By New Dawn
Michael C. Dawson, founder and former Director of the Center for the Study of Race, Politics, and Culture and is the John D. MacArthur Professor of Political Science and the College at the University of Chicago, is the host of this Race and Capitalism Project-initiated podcast series, New Dawn. He invites guests to discuss their research related to race and capitalism.
Many episodes have generously been supported by Scholarly Borderlands and Social Science Research Council.
Many episodes have generously been supported by Scholarly Borderlands and Social Science Research Council.
Celebrating Charles W. Mills, 1951-2021 | Retheorizing (Racial) Justice
We are deeply saddened by the passing of Professor Charles W. Mills. To celebrate his life, New Dawn is re-releasing the episode Michael recorded with Charles almost two years ago called, "Retheorizing (Racial) Justice." Please enjoy the conversation and help us say goodbye to a tremendous teacher, scholar, and racial justice advocate. Michael Dawson and Charles Mills discuss the relationship between capitalism and white supremacy, how philosophers can follow the examples set by political theorists, the manifestations of white supremacy in the academy, and more in this invigorating episode of New Dawn. Suggested Links For a biography on Charles Mills and more about his published work, click here. John Rawls's Collected Papers
September 28, 2021
Decolonizing Discourse about Africa: An Anti-Imperialist Framework
In this episode of New Dawn, Michael C. Dawson along with special guest host, Charisse Burden Stelly, invite Dr. Takiyah Harper-Shipman, the John D. and Catherine T. MacArthur Assistant Professor of Africana Studies at Davidson College. Professor Harper-Shipman is particularly interested in the ways in which discourse structures political economies of development, human rights, and-more recently-gender. Her first book, Rethinking Ownership of Development in Africa (Routledge), examined how development stakeholders in Burkina Faso and Kenya negotiate "owning development" in their local contexts. Professor Harper-Shipman is currently at work on another project that explores legacies of population control in human rights approaches to family planning.
May 04, 2021
A Conversation w/ Charisse Burden-Stelly & Boots Riley - Part II
In this special two-part series, the Race & Capitalism's Post-Graduate Fellow, Charisse Burden-Stelly, is in conversation with writer, rapper, director, and filmmaker, Boots Riley. Part II focuses on the new Biden administration, Riley's new show, "I'm a Virgo," being released by Amazon, and the future of labor organizing in the U.S. and around the world.
January 27, 2021
A Conversation w/ Charisse Burden-Stelly & Boots Riley - Part I
In this special two-part series, the Race & Capitalism's Post-Graduate Fellow, Charisse Burden-Stelly, is in conversation with writer, rapper, director, and filmmaker, Boots Riley. Part I was produced and sponsored by the Claudia Jones School for Political Education.
January 27, 2021
Neoliberalism and Gentrification in a Chocolate City
In this episode of New Dawn, Michael Dawson invites Brandi Thompson Summers to the show. Summers is an Assistant Professor of Geography and Global Metropolitan Studies at the UC Berkeley. She received her Ph.D. in Sociology from UC Santa Cruz. Her research engages theoretical themes that cut across multiple domains of social life. Summers builds epistemological and methodological insights from cultural and urban geography, urban sociology, African American studies, and media studies by examining the cultural, political, and economic dynamics by which race and space are reimagined and reordered. Her first book, Black in Place: The Spatial Aesthetics of Race in a Post-Chocolate City (UNC Press), explores how aesthetics and race converge to locate or map Blackness in Washington, D.C. Summers has published several articles and essays in both academic and popular publications, including the International Journal of Urban and Regional Research, New York Times, Boston Globe, and The Funambulist.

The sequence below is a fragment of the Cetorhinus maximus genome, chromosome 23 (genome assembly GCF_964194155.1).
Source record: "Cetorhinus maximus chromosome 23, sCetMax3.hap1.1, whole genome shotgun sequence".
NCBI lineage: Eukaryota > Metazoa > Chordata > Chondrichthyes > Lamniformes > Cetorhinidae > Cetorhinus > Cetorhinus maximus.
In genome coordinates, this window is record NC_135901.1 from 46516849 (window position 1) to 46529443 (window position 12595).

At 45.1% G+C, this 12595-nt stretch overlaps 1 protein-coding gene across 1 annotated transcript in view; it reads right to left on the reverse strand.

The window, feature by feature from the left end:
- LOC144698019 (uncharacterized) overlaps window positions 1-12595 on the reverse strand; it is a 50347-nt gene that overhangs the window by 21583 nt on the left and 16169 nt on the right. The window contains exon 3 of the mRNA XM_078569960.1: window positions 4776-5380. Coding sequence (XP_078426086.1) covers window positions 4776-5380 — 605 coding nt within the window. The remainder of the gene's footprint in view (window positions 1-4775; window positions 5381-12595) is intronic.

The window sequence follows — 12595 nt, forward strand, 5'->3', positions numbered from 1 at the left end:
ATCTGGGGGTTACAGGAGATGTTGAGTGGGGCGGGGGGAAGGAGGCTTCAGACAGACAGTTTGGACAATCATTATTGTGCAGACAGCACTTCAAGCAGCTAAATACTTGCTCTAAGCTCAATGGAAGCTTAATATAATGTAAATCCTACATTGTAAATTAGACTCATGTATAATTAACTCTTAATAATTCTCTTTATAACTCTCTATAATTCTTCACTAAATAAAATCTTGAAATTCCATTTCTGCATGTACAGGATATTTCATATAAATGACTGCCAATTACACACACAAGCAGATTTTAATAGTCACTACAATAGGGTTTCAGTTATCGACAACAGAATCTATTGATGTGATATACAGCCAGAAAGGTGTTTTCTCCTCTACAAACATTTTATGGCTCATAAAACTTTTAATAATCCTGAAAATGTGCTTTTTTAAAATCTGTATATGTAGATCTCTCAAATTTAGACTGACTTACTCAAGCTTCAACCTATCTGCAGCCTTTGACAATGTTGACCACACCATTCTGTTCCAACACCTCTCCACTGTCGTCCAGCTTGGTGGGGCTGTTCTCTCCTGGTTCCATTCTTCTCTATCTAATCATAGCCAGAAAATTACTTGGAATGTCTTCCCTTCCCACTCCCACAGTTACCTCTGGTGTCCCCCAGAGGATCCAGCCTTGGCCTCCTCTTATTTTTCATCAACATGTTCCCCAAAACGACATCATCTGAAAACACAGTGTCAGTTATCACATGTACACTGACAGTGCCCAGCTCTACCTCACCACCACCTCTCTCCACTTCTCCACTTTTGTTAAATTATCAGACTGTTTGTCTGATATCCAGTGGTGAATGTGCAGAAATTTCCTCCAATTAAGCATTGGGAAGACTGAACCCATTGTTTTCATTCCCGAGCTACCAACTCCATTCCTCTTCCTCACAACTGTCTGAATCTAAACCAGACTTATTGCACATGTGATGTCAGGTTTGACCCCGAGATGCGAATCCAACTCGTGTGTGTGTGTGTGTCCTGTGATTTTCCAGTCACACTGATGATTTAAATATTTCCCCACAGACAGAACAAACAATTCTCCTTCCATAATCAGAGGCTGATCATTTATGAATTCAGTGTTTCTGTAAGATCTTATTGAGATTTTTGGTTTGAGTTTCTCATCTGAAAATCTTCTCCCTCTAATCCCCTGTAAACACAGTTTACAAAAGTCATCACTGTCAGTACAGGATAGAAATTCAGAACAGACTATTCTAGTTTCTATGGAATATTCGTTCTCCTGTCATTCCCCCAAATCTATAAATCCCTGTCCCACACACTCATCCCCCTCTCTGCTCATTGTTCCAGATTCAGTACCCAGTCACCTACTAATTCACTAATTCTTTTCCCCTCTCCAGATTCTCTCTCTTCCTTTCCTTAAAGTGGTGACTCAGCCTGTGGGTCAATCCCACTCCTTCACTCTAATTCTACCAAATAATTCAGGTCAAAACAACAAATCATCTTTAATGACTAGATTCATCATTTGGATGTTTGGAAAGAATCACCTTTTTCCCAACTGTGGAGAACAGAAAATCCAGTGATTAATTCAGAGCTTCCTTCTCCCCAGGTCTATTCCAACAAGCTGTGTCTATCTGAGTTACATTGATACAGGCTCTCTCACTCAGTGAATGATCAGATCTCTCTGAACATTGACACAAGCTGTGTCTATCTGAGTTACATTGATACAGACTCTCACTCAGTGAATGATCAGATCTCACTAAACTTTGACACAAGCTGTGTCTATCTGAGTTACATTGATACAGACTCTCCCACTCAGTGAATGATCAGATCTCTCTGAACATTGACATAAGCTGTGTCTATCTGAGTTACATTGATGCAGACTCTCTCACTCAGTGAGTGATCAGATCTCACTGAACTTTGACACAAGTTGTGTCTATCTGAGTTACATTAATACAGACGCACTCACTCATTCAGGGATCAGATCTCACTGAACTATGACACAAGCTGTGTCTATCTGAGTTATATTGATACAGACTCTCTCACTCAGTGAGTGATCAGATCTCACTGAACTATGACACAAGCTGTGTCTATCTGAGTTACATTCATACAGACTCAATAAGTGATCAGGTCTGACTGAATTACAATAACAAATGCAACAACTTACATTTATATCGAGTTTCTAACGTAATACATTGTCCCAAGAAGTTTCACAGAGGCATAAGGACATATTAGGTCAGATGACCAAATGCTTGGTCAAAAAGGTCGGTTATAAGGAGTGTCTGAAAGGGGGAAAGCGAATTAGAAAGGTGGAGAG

January 22, 2021
Normalizing Foreclosure: Land, Credit, and Early Colonial Experiments
K-Sue Park joins Michael Dawson to launch Season 5 of New Dawn. Park is an Associate Professor of Law at Georgetown University. She has written extensively on foreclosure, land, dispossession, and displacement. Her publications have appeared in the Harvard Law Review, The History of the Present, Law & Social Inquiry, Law & Society Review, and the New York Times. (Due to some unavoidable technical issues, the beginning of the episode is a bit distorted. Thank you for your patience and for tuning in.)
December 16, 2020
Anti-Black Violence and the Ongoing Fight for Freedom
“Anti-Black Violence and the Ongoing Fight for Freedom” was a live conversation held on July 7, 2020. Megan Ming Francis moderated the discussion between Barbara Ransby, Juliet Hooker, and Vesla Weaver. They discuss what the current moment reveals, the power of radical imagination in black struggle, and how to keep the momentum. Selected Publications by these scholars: Francis, Megan Ming. Civil Rights and the Making of the American Modern State (2014). Hooker, Juliet. Theorizing Race in the Americas: Douglass, Sarmiento, Du Bois, and Vasconcelos (2017) — Race and the Politics of Solidarity (2009) Ransby, Barbara. Ella Baker and the Black Freedom Movement: A Radical Democratic Vision (2013) — Making All Black Lives Matter: Re-imagining Freedom in the 21st Century (2018) Weaver, Vesla. Arresting Citizenship: The Democratic Consequences of American Crime Control (with Amy Lerman) (2014) Suggested Readings: Hanchard, Michael G. The Spectre of Race: How Discrimination Haunts Western Democracy (2018) Hannah-Jones, Nikkole. “It Is Time for Reparations” (June 2020) Kelley, Robin D.G. Freedom Dreams: The Black Radical Imagination (2003)
July 15, 2020
Why Du Bois Still Matters